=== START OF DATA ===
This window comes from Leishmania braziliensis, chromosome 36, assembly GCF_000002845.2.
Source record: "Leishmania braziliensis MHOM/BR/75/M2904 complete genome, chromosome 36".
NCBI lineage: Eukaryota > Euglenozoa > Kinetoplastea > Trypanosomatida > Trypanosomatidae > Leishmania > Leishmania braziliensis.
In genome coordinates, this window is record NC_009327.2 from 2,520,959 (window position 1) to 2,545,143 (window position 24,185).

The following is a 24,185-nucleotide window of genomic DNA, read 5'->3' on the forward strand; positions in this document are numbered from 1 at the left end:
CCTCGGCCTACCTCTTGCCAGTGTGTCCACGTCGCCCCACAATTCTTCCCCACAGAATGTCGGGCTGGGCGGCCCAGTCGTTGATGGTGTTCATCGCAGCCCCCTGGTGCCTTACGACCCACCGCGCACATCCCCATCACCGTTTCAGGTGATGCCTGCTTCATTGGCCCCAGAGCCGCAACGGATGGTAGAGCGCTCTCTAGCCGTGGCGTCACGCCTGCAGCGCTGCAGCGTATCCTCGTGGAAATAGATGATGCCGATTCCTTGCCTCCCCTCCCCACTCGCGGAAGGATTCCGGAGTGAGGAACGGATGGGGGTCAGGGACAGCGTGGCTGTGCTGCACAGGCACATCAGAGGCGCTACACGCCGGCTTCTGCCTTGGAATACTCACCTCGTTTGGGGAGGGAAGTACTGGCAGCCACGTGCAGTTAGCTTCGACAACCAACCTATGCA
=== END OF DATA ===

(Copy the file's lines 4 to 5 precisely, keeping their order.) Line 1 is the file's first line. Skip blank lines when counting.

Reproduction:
In genome coordinates, this window is record NC_009327.2 from 2,520,959 (window position 1) to 2,545,143 (window position 24,185).

The following is a 24,185-nucleotide window of genomic DNA, read 5'->3' on the forward strand; positions in this document are numbered from 1 at the left end: